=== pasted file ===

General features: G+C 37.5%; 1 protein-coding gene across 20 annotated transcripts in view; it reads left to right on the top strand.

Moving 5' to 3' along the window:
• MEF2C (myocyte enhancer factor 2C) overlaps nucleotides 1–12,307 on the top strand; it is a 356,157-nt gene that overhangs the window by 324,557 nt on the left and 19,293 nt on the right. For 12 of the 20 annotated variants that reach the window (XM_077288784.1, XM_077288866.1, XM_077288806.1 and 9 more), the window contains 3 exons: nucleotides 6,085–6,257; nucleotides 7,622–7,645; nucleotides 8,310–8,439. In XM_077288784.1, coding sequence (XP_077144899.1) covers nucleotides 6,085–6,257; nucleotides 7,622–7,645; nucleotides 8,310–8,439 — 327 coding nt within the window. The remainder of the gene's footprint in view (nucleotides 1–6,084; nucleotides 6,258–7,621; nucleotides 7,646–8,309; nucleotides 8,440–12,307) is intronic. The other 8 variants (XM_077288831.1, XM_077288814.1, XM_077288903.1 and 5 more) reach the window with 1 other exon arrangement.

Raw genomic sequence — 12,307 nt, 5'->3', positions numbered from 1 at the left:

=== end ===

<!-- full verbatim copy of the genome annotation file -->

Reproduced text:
General features: G+C 37.5%; 1 protein-coding gene across 20 annotated transcripts in view; it reads left to right on the top strand.

Moving 5' to 3' along the window:
• MEF2C (myocyte enhancer factor 2C) overlaps nucleotides 1–12,307 on the top strand; it is a 356,157-nt gene that overhangs the window by 324,557 nt on the left and 19,293 nt on the right. For 12 of the 20 annotated variants that reach the window (XM_077288784.1, XM_077288866.1, XM_077288806.1 and 9 more), the window contains 3 exons: nucleotides 6,085–6,257; nucleotides 7,622–7,645; nucleotides 8,310–8,439. In XM_077288784.1, coding sequence (XP_077144899.1) covers nucleotides 6,085–6,257; nucleotides 7,622–7,645; nucleotides 8,310–8,439 — 327 coding nt within the window. The remainder of the gene's footprint in view (nucleotides 1–6,084; nucleotides 6,258–7,621; nucleotides 7,646–8,309; nucleotides 8,440–12,307) is intronic. The other 8 variants (XM_077288831.1, XM_077288814.1, XM_077288903.1 and 5 more) reach the window with 1 other exon arrangement.

Raw genomic sequence — 12,307 nt, 5'->3', positions numbered from 1 at the left: